Three Ways to Compute the Relative Value of a Chinese Yuan Amount, 1952 - 2011
Determining the relative value of an amount of money in one year compared to another is more complicated than it seems at first. There is no single "correct" measure, and economic historians use one or more different indicators depending on the context of the question.
Most indices are measured as the price of a "bundle" of goods and services that a representative group buys or earns. Over time the bundle changes; for example, carriages are replaced with automobiles, and new goods and services are created such as cellular phones and heart transplants.
These considerations do not stop the fascination with these comparisons or even the necessity for them. For example, such comparisons may be critical to determine appropriate levels of compensation in a legal case that has been deferred. The context of the question, however, may lead to a preferable measure and that measure may not be a price deflator, which is used far too often without thought to its consequences.
Presented here are three indicators for making such comparisons in Chinese Yuan between any two years from 1952 to 2009. They are the CPI, the GDP per capita, and the (relative) share of GDP.
One or more of the indicators may be most appropriate for you depending on the nature of your query. See below for the definitions of the indicators and some examples.
You can make this computation among all the years between 1952 and the present.
Descriptions of the indicators
- The CPI is most often used to make comparisons partly because it is
the series with which people are most familiar. This series tries to compare
the cost of things the average household buys such as food, housing, transportation,
medical services, etc.
- The GDP per capita is an index of the economy's average output per person
and is closely correlated with the average income. It can be useful in comparing
different incomes over time.
- The GDP is the market value of all goods and services produced in a year. Comparing an expenditure using this measure, tells you how much money in the comparable year would be the same percent of all output.
For the source of the data see Sources of Annual CPI, GDP, and Population for China, 1952 to Present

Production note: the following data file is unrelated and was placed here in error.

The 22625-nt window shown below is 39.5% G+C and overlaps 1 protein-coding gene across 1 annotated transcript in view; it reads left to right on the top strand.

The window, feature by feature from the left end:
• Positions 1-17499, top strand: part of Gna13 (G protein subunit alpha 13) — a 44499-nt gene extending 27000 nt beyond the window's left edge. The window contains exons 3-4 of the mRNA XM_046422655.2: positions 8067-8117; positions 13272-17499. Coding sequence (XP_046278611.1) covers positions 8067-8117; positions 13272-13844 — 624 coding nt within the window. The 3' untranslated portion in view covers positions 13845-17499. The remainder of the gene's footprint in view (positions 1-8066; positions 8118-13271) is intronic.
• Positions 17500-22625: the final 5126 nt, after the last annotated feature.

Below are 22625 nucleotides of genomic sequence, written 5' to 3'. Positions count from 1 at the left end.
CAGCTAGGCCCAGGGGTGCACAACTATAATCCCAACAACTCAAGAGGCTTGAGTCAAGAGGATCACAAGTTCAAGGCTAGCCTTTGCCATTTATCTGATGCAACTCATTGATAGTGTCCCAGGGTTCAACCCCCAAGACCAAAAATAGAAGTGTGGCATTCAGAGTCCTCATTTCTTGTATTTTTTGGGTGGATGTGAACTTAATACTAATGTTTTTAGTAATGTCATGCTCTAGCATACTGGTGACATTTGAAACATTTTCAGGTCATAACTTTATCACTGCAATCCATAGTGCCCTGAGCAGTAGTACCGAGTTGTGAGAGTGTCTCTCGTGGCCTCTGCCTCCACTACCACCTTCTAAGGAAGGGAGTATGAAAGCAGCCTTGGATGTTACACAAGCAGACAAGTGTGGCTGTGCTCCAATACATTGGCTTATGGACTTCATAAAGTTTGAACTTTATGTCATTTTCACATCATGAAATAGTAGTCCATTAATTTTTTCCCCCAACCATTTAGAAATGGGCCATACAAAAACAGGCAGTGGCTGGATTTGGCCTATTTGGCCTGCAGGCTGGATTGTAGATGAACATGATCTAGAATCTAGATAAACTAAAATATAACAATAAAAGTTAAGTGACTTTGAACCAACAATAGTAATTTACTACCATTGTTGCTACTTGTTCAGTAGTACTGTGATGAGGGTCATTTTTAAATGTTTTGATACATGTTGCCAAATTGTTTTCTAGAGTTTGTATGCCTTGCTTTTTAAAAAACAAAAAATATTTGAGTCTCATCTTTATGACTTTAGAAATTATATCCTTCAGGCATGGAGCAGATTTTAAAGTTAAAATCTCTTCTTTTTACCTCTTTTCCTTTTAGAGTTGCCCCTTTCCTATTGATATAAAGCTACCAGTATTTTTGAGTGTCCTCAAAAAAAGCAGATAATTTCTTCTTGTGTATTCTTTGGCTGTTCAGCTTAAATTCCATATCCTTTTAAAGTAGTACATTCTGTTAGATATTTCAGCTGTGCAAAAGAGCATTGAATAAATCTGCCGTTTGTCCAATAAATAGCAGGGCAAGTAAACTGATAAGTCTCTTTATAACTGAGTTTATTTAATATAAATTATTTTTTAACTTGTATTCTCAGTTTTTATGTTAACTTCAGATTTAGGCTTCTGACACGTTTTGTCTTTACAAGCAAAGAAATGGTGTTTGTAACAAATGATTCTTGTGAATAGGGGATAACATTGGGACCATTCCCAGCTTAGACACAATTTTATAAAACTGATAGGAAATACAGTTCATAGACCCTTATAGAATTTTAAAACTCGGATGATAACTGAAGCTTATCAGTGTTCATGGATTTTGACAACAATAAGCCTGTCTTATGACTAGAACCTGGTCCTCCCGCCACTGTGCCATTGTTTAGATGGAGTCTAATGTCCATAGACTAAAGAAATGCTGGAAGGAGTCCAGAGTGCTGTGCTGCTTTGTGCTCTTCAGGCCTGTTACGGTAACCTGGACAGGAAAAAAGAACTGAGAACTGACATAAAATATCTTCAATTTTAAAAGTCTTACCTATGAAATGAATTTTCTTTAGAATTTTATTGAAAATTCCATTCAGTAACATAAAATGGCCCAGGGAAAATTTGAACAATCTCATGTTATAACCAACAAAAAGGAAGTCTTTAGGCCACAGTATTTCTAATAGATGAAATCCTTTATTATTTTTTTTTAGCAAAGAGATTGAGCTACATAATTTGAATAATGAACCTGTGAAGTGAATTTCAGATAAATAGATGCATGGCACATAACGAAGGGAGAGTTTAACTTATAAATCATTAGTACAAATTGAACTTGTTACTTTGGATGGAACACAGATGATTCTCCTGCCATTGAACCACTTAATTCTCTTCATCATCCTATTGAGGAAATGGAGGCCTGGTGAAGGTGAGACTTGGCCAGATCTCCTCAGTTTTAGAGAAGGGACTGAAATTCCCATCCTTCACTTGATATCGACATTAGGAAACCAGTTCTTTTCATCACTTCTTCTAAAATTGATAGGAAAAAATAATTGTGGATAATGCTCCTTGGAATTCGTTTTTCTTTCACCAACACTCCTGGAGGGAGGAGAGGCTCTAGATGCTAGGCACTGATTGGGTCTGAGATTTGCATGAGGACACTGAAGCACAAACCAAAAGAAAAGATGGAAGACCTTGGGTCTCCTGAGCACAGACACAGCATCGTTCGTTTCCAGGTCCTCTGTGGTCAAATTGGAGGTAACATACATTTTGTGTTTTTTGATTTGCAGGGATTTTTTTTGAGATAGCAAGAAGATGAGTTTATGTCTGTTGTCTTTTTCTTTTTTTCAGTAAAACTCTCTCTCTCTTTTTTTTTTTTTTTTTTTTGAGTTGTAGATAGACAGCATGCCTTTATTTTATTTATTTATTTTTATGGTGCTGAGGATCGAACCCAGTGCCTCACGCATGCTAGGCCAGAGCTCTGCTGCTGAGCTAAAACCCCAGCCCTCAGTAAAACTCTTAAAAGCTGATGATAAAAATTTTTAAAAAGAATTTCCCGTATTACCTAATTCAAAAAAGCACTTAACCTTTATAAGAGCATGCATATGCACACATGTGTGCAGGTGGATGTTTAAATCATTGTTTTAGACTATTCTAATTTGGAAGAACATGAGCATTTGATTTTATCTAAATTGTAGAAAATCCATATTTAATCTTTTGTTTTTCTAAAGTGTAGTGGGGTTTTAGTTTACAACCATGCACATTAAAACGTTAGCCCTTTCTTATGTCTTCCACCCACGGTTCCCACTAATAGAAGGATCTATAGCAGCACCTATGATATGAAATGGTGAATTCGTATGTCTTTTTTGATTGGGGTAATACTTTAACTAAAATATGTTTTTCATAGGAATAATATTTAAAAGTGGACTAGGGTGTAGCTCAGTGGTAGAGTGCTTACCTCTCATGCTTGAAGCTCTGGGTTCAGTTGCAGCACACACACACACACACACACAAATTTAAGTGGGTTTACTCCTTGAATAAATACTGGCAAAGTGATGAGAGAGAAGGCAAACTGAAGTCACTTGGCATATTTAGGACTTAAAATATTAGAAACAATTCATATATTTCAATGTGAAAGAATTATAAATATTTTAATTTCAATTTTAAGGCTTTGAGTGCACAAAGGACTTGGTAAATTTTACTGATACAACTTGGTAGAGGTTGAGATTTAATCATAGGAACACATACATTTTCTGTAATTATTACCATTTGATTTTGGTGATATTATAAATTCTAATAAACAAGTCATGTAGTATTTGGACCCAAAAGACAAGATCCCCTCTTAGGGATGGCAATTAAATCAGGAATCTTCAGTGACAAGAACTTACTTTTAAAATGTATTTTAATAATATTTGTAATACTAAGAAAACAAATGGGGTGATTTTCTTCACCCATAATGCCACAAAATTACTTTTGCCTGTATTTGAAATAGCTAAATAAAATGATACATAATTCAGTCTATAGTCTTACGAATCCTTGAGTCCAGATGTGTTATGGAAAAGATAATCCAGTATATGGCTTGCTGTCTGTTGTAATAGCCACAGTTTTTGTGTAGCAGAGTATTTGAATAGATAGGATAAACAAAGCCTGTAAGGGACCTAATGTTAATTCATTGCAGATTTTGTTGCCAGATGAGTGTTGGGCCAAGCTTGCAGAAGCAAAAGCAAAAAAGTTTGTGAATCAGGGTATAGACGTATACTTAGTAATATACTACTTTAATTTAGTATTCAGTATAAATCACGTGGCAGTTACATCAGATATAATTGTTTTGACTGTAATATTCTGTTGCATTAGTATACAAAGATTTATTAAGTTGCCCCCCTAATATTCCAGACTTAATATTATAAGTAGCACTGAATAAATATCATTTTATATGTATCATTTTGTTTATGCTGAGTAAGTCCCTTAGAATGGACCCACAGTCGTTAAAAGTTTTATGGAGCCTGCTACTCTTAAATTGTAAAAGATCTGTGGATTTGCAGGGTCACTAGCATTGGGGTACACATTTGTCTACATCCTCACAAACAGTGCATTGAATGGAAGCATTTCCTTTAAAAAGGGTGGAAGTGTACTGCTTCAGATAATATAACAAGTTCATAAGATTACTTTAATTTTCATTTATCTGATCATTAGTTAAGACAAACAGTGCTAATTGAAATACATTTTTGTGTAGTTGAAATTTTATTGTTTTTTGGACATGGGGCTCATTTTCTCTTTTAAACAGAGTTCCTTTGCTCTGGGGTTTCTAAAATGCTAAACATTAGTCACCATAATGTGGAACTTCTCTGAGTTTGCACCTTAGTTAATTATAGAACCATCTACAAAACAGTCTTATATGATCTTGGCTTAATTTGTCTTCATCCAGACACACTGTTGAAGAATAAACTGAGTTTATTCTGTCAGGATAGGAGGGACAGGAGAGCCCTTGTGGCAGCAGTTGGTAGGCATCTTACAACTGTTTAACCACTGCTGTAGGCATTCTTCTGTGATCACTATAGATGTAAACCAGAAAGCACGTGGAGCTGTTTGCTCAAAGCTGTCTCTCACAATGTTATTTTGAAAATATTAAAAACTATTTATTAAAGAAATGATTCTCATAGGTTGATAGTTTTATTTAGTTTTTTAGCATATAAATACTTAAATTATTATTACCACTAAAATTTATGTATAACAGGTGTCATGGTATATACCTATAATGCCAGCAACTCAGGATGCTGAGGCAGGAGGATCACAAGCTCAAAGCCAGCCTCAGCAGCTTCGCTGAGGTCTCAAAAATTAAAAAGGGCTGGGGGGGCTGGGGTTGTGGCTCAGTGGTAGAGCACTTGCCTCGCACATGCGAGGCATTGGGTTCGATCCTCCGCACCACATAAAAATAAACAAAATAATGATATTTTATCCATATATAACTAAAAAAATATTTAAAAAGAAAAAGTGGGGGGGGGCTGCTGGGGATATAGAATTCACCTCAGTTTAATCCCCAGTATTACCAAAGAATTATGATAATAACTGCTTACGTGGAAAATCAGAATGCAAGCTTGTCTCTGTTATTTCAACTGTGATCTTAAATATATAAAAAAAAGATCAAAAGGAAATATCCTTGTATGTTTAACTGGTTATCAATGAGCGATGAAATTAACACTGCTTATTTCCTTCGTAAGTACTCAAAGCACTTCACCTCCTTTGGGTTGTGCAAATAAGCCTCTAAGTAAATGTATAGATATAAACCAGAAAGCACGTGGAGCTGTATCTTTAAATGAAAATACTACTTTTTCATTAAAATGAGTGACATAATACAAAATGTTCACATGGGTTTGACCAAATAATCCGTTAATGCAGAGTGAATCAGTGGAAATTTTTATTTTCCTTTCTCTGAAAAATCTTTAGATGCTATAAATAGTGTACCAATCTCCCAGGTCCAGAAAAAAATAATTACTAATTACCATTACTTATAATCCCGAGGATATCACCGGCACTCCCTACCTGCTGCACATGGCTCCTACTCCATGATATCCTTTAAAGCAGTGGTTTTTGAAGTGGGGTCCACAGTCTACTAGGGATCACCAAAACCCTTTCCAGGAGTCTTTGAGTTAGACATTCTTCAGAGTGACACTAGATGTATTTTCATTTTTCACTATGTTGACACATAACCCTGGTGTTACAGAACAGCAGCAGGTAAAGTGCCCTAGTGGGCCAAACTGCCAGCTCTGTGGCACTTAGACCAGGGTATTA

Here Are Some Examples
Price of rice: For many centuries rice has been the most common foodstuff of the Chinese people. Until the late 1980s the price of rice was set by the government. In 1954, in Guangzhou (formerly Canton), the price of rice was 0.25 yuan per kilo (2.2 pounds). Rice is a standardized commodity of considerable importance in household expenditure. Therefore the CPI is the logical indicator. Using the CPI, the relative value of a kilo of rice was 1.56 yuan in 2009.
Teacher's wage: The average monthly wage of a teacher in senior high school, again in Guangzhou, was 101.80 yuan in 1956. For relative value in 2009, there are two alternative indicators that make sense: CPI and per-capita GDP. If the concern is with the purchasing power of the teacher's wage, then the appropriate indicator is the CPI and the relative value in 2007 is 630 yuan. If the objective is to assess the status of the teacher's wage, then the indicator is per-capita GDP and the comparable amount (relative value) in 2009 is 15,100 yuan.
China's first nuclear bomb: In 1964, somewhat earlier than expected by Western experts, China exploded a nuclear bomb, thus becoming the fifth nuclear power and the first Asian nuclear country. The nuclear project had begun in 1958. The year-by-year cost of the nuclear-bomb project is presumably a state secret. Even the total cost is not readily available. There do exist two estimates of the total expense of producing the bomb over 1958-1964 and we believe the number 12.86 billion yuan in 1981 prices is the more reliable one. The nuclear program was a government project of substantial magnitude. Therefore the only logical indicator is the GDP level. The year-2009 relative-value of the seven-year nuclear program is 861 billion yuan.
Lawrence H. Officer and Samuel H. Williamson, "Three Ways to Compute the Relative Value of a Chinese Yuan Amount, 1952 - Present," MeasuringWorth, 2011
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